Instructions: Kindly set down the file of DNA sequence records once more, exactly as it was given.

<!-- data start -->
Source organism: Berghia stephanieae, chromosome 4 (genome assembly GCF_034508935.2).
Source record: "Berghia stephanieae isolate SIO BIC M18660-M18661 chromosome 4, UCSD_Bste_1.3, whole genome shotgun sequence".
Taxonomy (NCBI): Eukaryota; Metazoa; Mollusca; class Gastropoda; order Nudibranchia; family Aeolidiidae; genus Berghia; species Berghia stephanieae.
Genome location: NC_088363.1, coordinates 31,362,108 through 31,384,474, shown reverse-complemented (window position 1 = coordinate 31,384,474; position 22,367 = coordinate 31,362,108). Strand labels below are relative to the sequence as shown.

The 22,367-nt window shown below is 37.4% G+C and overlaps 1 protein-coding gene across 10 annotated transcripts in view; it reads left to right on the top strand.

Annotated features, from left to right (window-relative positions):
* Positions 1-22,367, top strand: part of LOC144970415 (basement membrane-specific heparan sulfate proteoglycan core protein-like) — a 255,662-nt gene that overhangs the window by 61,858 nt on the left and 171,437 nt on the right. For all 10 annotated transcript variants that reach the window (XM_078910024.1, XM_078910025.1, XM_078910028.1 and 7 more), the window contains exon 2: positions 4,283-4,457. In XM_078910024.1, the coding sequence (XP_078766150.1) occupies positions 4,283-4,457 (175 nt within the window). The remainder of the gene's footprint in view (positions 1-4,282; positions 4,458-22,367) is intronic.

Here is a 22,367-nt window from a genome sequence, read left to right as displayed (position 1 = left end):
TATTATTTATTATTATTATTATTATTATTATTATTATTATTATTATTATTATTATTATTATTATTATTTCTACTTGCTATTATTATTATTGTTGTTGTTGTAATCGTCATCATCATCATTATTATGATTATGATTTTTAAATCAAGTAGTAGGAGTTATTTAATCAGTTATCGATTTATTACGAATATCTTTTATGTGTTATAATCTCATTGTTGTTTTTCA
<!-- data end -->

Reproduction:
Source organism: Berghia stephanieae, chromosome 4 (genome assembly GCF_034508935.2).
Source record: "Berghia stephanieae isolate SIO BIC M18660-M18661 chromosome 4, UCSD_Bste_1.3, whole genome shotgun sequence".
Taxonomy (NCBI): Eukaryota; Metazoa; Mollusca; class Gastropoda; order Nudibranchia; family Aeolidiidae; genus Berghia; species Berghia stephanieae.
Genome location: NC_088363.1, coordinates 31,362,108 through 31,384,474, shown reverse-complemented (window position 1 = coordinate 31,384,474; position 22,367 = coordinate 31,362,108). Strand labels below are relative to the sequence as shown.

The 22,367-nt window shown below is 37.4% G+C and overlaps 1 protein-coding gene across 10 annotated transcripts in view; it reads left to right on the top strand.

Annotated features, from left to right (window-relative positions):
* Positions 1-22,367, top strand: part of LOC144970415 (basement membrane-specific heparan sulfate proteoglycan core protein-like) — a 255,662-nt gene that overhangs the window by 61,858 nt on the left and 171,437 nt on the right. For all 10 annotated transcript variants that reach the window (XM_078910024.1, XM_078910025.1, XM_078910028.1 and 7 more), the window contains exon 2: positions 4,283-4,457. In XM_078910024.1, the coding sequence (XP_078766150.1) occupies positions 4,283-4,457 (175 nt within the window). The remainder of the gene's footprint in view (positions 1-4,282; positions 4,458-22,367) is intronic.

Here is a 22,367-nt window from a genome sequence, read left to right as displayed (position 1 = left end):
TATTATTTATTATTATTATTATTATTATTATTATTATTATTATTATTATTATTATTATTATTATTATTTCTACTTGCTATTATTATTATTGTTGTTGTTGTAATCGTCATCATCATCATTATTATGATTATGATTTTTAAATCAAGTAGTAGGAGTTATTTAATCAGTTATCGATTTATTACGAATATCTTTTATGTGTTATAATCTCATTGTTGTTTTTCA